Every educator is confronted with the question of how to effectively test students’ comprehension of material taught. While finding a way for students to demonstrate applied knowledge is preferable, we frequently lack a medium in our disciplines to achieve that goal. We cannot build a time-machine to test theories in history nor can we enact legislation to see if our policies might be better than the ones currently in place. Perhaps science teachers have it easier, since they can run experiments; but what of those of us teaching Talmud?
About thirteen years ago, I had an epiphany. I was about to sit down to write a standard three part exam testing the students on their knowledge of mivneh ha-sugya (sugya structure) could they tell the trees within the forest of the unit; iyyun ba-rishonim (analysis of the commentaries studied) and an unseen section that would test their application of the skills learned. Although I have found, and continue to find this an effective way of testing, I was struck with the idea I shall discuss. I was teaching the first perek of Bava Metzia (Shenayim Ohazin) and had studied numerous parallel sugyot with the students from later in the masekhet, as well as from Shevuot, Bava Kama, and Bava Batra. Testing all of these effectively was weighing on my mind, particularly because of the need to write the test prior to class. And then it hit me: How about a Mock Beit Din?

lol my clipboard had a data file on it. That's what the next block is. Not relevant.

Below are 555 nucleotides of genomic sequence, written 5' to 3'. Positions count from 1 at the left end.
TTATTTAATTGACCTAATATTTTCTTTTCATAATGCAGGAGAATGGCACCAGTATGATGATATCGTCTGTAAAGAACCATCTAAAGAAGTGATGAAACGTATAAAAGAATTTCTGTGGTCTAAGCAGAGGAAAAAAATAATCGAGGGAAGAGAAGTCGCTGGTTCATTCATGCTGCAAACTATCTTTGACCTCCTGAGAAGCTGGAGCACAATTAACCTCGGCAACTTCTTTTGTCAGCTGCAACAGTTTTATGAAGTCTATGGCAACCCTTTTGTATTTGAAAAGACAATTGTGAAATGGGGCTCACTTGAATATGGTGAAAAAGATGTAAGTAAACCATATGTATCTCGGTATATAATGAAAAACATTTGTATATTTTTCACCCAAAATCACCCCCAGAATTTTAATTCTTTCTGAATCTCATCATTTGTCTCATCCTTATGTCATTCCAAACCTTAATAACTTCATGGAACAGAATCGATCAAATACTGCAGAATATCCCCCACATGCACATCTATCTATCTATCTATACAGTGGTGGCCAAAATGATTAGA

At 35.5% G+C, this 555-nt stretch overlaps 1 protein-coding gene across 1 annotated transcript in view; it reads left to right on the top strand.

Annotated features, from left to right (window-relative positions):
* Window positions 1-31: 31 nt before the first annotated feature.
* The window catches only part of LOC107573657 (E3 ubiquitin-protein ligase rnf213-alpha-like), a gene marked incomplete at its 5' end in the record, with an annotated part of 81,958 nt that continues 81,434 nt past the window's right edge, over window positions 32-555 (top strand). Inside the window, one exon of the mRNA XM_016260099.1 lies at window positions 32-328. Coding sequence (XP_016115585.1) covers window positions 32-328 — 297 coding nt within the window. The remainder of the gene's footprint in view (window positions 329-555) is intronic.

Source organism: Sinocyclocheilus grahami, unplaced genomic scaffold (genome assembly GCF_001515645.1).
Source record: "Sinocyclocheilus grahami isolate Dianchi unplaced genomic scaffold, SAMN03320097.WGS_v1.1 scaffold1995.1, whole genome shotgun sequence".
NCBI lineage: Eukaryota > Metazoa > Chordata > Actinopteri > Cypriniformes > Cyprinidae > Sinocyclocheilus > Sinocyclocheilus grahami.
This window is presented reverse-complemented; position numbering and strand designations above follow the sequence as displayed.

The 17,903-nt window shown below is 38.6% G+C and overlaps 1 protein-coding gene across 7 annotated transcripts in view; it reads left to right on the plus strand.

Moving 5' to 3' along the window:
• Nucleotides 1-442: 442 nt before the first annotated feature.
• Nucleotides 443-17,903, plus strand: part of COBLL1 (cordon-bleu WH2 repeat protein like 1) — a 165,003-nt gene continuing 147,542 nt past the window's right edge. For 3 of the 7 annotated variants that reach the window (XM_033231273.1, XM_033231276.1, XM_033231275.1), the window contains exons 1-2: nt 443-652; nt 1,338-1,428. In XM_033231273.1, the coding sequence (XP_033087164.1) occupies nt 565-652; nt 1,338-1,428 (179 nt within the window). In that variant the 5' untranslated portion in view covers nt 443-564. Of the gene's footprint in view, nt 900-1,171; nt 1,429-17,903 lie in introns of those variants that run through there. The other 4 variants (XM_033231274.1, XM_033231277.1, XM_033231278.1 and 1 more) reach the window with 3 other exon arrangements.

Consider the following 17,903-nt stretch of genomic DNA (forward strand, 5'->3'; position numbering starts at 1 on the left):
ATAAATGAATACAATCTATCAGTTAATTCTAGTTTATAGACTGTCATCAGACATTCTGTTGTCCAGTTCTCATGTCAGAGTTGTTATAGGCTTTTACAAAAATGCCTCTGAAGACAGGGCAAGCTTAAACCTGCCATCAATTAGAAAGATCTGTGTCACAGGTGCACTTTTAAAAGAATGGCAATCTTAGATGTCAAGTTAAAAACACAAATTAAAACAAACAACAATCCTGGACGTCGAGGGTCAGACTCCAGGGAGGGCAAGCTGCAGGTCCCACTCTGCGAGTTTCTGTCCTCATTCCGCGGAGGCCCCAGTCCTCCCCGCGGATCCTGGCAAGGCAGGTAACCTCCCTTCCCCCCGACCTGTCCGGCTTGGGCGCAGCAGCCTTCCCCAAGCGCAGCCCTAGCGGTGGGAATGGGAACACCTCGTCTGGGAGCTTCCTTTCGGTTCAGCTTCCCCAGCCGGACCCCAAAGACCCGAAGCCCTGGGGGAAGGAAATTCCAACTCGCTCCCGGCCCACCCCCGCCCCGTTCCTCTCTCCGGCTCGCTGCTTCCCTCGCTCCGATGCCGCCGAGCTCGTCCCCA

To read the full lesson, click here .